Subversive semantics allow many academics to deny that they are engaged in indoctrination despite championing activism that amounts to just that. Often, they sincerely see themselves as engaged merely in the pursuit of social justice: a substantive political program that purports to be simply morality. As F. A. Hayek noted, however, one would be hard pressed to find a definition of social justice that does not simply recapitulate leftist ideology. Insofar as the term has a determinate meaning, it opposes the liberal conception of justice as a criterion of individual conduct according to moral rules. “The most common attempts to give meaning to the concept of ‘social justice’ resort to egalitarian considerations,” Hayek wrote, “and argue that every departure from equality of material benefits enjoyed has to be justified by some recognizable common interest which these differences serve.”19
Perhaps some form of egalitarianism is true, but it requires an honest argument rather than persuasive definition. How can one oppose social justice except by being anti‐social or anti‐justice? Yet, that ideology subverts the liberal conception of justice, which is premised on equality under the law and other rules about what counts as permissible means to a desired end. And it has come into conflict with freedom of speech because its champions are now firmly in power on campus.
The great irony at the heart of the current attack on freedom of speech in academia is that the antagonists of free speech claim to be defending the victimized when, in fact, they are the oppressors. The social justice warriors on campus ignore the actual power structure of the university to maintain the pretense that those groups disempowered in society at large are similarly victimized within academia. Hence the third argument against freedom of speech, the multiculturalist challenge, has—in the name of diversity—become the driving force behind the antagonism to intellectual and political diversity on campus. This argument shares the ideology of the progressive argument and accepts the postmodern doctrine that censorship is inevitable. What is novel about the multiculturalist argument is that it invokes the rhetoric of violence as justification for its own threats. In this view, the only issue is how violence is going to be used: in service of the social justice agenda or against it.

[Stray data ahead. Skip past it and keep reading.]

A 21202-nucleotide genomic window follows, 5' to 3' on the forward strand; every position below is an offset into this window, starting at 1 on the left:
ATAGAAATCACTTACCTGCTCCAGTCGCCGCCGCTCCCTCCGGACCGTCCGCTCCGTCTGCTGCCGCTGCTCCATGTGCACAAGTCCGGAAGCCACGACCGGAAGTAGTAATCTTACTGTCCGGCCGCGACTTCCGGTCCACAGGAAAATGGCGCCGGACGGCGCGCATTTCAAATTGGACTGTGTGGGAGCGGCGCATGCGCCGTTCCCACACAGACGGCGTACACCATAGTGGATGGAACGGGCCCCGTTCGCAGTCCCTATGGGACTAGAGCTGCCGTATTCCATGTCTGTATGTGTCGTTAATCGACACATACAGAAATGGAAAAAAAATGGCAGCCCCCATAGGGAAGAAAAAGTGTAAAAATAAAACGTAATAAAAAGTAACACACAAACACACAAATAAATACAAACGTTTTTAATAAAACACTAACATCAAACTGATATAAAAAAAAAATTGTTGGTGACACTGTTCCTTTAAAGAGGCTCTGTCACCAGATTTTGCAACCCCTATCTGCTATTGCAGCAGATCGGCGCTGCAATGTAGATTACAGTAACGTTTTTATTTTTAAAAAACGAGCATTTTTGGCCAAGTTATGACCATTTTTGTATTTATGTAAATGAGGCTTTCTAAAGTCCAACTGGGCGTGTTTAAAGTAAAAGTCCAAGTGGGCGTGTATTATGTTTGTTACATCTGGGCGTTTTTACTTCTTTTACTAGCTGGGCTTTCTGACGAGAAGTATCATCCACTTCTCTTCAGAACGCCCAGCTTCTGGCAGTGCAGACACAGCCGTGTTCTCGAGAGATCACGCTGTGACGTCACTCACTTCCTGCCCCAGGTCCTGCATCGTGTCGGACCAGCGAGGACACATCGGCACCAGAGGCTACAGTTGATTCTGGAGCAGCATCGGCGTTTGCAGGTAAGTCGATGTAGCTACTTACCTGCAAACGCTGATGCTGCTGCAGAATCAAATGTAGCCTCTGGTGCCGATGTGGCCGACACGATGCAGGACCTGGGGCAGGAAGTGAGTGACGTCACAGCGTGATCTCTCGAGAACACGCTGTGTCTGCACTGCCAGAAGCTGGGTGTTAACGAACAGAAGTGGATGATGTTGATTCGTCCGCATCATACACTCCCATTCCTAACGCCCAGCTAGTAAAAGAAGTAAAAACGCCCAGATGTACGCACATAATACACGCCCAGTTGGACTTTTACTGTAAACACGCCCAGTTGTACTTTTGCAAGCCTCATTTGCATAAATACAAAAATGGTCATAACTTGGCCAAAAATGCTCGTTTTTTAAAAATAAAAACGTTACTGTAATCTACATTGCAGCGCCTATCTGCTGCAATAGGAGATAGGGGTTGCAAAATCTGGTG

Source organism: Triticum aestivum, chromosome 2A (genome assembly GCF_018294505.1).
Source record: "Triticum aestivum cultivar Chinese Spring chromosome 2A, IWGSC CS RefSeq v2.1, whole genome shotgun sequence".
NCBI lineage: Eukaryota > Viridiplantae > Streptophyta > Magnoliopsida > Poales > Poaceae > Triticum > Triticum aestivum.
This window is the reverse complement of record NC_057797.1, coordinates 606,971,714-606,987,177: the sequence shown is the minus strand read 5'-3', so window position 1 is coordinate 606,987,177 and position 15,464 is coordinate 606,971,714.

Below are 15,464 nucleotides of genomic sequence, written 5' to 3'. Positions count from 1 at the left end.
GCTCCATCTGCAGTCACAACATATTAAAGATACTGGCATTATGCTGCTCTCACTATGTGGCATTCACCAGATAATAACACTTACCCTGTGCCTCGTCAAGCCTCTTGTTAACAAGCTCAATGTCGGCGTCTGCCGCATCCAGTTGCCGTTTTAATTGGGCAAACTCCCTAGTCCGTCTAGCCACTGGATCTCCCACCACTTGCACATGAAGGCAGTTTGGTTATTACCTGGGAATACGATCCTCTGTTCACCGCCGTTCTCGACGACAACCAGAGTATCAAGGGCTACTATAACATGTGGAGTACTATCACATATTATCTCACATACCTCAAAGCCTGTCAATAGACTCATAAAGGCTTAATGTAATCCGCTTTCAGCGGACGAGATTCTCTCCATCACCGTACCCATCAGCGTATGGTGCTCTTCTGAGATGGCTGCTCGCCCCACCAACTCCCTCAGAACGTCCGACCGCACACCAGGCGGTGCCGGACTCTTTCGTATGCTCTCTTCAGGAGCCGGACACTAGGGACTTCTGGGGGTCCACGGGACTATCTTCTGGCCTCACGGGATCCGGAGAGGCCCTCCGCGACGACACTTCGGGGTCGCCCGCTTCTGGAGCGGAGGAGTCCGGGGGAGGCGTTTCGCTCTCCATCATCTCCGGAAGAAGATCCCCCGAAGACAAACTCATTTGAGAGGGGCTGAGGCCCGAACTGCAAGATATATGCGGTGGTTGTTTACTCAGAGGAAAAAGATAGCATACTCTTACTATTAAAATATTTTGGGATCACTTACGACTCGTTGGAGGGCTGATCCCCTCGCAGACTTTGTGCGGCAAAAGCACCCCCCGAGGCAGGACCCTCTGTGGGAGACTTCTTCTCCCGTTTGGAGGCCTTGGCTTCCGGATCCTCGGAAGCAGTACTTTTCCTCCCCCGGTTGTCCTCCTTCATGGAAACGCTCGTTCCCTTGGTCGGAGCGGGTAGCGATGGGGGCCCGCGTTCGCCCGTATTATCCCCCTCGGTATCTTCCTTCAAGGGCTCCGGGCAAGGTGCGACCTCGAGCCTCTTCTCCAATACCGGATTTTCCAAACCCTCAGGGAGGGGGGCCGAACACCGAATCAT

Speech and Violence
American universities have steeped themselves in the rhetoric of violence at the expense of their traditional mission: training students to form beliefs in a manner fit for intelligent beings. College campuses haven’t actually become more violent. In fact, violent crime has decreased on campus, corresponding to its general decrease in recent decades. Certainly, Yale University—a recent flashpoint for the battle over free speech—is far safer than when I was a student there in the 1980s. Those days, the campus was less an oasis than a fort in the midst of blighted New Haven.20 Of course, most campuses are far safer than Yale’s. The current rash of violence is metaphorical, however, in that it fundamentally concerns opinions and their expression. This is a war of and about words.
The leading thought of this movement is that the expression of hateful ideas is literally an act of violence, which should be treated accordingly. In that view, words wound like weapons, and hate speech traumatizes its targets like the injuries caused by violent actions.21 But according to the multiculturalist argument, only specifically protected groups of people are vulnerable to the harms of hate speech. (No one considers punishing a department head who calls Republicans stupid and encourages hatred of them, for instance, on the grounds that she thereby commits violence against conservative students.) Moreover, those of us who reject the assimilation of speech with violence, without engaging in hate speech ourselves, are often claimed to be complicit in the assault on victims of institutional oppression. Our arguments are not disputed so much as denigrated as vestiges of privilege, even though they protect the speech rights of all students and faculty regardless of their politics or identity.
One of the most blatant examples of persuasive definition can be found in the claim, now approaching a dogma in academia, that only the powerful can be racist. That definition is not the commonplace meaning of racism but a politically motivated redefinition, designed to obscure its subversion of the liberal commitment to equality under the law.22 Even if the racially motivated murder of a member of a nonprotected group cannot be racist, because the murderer lacks social or institutional power, that does not change anything about the action’s underlying nature. It just does not count as racist by stipulation, given the persuasively defined term.23 But moral arguments cannot rest on semantic fiat. If the racially motivated murder of a “privileged” victim cannot be racism, because of the persuasive definition, that does not change its character. We could call it racist* instead, though that approach would be to capitulate to subversive semantics.